Unicef denies any payments or huge sums of cash for ending adoptions. They claim their annual budget is $5 million, only $60K of which is spent on adoption related activity. But here’s what I wonder and didn’t think of until afterward. That may be Unicef Guatemala’s budget, but what about Unicef HQ? Do they have money to play with?

Unicef also claimed that President Berger never said that in process cases wouldn’t be completed after Jan 1. So, was DOS lying? Or is it a careful choice of words because technically, Berger wasn’t saying that? But if he was saying that all cases as of Jan 1 will need to be Hague compliant and since the US hasn’t yet ratified, no adoptions can be completed. Once again you get the idea – listen close to what they say because sometimes you don’t need to lie to not really tell the truth. In any case, don’t read anything into that statement as it relates to the grandfathering situation. Just read it to see how words can be used. I thank Noam Chomsky for what his work has shown me about linguistics…

But that was really Unicef at this thing. Not directly answering, staying on message, not making you feel any different about them, and worst of all not saying anything to really piss me off and get me fired up! Not because it doesn’t fire me up, but because there was nothing new and they seemed like decent people. The lady on the panel was very nice and just what I’d call a real person. Manuel, the head of Unicef Guatemala, comes across more like a polished politician, but was not arrogant or anything like that. Don’t get me wrong, it doesn’t change my opinion of the organization. Unfortunately, people don’t always agree and in this case, children are negatively impacted because one side has the prevailing power and influence. Well that’s not fair because in the case of Guatemala, our own DOS’s hands are far from clean.

Another side note: thanks to David K for pointing out DOS’s absence. Actually, DOS was there and was invited to participate. And they intended to. But sad as it seems, it appears as though “higher ups” wouldn’t allow them to do so since it would be on the record. Hmmm. Government of the people, by the people, for the people. How many times did I hear about transparency at this conference? How about some transparency from the folks who represent me and whose salaries are paid with my tax dollars! I’m not asking for top-secret info, just honest info on what they are doing, where they stand, etc.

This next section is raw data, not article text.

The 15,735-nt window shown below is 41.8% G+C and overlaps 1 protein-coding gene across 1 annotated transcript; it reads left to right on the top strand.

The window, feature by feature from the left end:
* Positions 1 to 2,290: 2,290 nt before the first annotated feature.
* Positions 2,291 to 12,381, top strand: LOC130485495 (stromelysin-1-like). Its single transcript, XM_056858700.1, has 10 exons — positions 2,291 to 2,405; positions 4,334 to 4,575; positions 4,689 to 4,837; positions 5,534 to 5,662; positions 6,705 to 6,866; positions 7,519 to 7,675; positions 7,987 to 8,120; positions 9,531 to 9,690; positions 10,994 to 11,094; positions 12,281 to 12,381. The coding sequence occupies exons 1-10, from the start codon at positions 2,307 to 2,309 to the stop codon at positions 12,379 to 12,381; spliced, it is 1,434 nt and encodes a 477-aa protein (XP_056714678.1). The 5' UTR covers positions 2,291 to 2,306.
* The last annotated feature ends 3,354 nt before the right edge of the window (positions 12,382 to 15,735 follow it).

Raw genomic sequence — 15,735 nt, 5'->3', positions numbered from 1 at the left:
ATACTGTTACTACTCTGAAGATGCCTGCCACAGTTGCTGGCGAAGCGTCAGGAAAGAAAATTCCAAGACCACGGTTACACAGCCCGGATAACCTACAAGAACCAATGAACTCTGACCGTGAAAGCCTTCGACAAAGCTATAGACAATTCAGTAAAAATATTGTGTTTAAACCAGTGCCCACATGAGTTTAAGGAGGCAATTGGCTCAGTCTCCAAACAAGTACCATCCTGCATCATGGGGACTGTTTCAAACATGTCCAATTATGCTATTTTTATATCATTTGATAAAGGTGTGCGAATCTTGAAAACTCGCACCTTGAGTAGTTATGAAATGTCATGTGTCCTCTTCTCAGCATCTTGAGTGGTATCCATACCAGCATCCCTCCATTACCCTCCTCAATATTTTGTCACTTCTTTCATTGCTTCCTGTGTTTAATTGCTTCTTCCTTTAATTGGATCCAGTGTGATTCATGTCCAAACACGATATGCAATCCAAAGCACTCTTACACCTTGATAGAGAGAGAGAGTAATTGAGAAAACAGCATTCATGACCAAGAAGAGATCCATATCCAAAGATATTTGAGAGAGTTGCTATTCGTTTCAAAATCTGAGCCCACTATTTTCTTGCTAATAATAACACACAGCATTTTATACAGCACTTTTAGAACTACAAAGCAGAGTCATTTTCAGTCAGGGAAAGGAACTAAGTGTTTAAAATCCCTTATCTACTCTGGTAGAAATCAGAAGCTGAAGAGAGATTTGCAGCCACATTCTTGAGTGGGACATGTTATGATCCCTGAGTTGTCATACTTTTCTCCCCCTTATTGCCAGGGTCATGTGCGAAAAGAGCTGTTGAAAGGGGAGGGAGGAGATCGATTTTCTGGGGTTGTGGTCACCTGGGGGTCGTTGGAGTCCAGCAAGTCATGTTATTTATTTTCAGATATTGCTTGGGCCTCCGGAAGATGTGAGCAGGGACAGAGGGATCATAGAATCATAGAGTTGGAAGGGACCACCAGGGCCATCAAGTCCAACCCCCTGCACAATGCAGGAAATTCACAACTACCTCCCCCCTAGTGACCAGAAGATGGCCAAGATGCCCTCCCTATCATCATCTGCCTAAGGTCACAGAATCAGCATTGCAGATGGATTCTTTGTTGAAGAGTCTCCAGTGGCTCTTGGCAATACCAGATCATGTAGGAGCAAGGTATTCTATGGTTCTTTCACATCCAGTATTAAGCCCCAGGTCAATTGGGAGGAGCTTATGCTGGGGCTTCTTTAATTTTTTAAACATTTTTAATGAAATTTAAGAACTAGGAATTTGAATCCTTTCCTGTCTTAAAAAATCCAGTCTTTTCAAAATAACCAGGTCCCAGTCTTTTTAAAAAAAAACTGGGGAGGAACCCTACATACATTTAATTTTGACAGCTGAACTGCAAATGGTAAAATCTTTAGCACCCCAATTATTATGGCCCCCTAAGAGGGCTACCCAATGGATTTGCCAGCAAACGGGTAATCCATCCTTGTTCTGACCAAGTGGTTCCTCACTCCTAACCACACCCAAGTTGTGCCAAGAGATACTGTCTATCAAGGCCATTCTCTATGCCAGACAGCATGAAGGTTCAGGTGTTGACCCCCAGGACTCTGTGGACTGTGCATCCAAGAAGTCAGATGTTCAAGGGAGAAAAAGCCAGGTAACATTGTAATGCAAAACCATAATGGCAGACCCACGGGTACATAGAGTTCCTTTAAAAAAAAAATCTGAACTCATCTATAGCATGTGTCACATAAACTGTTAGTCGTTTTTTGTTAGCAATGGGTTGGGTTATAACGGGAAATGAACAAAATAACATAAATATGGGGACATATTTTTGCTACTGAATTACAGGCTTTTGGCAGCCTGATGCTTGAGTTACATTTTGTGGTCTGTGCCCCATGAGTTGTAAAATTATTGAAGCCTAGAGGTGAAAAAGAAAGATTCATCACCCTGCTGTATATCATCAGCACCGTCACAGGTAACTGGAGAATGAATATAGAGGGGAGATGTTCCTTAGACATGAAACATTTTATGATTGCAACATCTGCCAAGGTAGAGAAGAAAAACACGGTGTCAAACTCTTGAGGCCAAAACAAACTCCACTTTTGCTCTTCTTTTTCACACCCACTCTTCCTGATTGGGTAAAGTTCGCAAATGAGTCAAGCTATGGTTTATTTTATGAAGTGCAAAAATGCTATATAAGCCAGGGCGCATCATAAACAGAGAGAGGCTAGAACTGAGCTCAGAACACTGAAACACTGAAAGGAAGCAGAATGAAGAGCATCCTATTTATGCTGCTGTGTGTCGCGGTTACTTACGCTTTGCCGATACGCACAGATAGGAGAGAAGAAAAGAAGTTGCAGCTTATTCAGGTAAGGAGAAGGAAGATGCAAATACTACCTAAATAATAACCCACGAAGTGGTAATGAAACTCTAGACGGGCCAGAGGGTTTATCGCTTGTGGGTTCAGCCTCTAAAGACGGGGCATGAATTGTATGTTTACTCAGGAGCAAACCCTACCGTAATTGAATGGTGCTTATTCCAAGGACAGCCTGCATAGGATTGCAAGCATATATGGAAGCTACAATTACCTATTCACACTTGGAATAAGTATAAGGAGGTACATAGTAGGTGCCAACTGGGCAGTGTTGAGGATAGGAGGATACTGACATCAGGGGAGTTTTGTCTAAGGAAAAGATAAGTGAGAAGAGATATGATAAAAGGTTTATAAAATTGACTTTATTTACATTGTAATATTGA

One last Unicef thought. At one point Manuel stated that we should all be demanding that the Guatemalan attorneys declare their incomes to show that all the money going into adoptions was not supporting a private form of social services. That’s all good and fine but Manuel – how much do you get paid there buddy? Do you do all your fine work for free?

Tom DiFilipo, President of JCICS – I have often been quite critical of JCICS and I still can’t say that I love the organization, but Tom did an excellent job on this panel. He spoke very well about what I will call “our concerns” with good force and energy. There was a lot of back and forth between him and Manuel from Unicef and Tom did not let down his guard. His arguments were fairly straightforward and showed a good amount of frustration over where we find ourselves today in regard to Guatemalan adoptions. Tom was not afraid to go after Unicef’s policies and did so in a voracious but polite fashion.

One great point Tom made, in addition to the one I mentioned earlier, was about the numbers of children adopted. Unicef mentioned figures of 400,000 children born annually. They also mentioned 15% living in extreme poverty. So Tom did the math – that makes 60,000 children born annually into extreme poverty. Does 5,000 (one in twelve) seem unreasonable for adoption? Unicef of course pointed out its bullsh*t that poverty can not be a reason for relinquishment (okay, credit for that b.s. also goes to the Hague). But we all know the reality that extreme poverty is why many mothers are unable to care for their child and choose to relinquish.

On the other end was one question from the audience that Tom could not answer – where does all the foreign fee money go? Tom’s answer was honest that we don’t know that and that the one part of the system we don’t have good transparency with is how the children enter the Guatemalan system. This is a real problem with the current system but it is worth noting that no one in the audience was there to say the system does not need reform.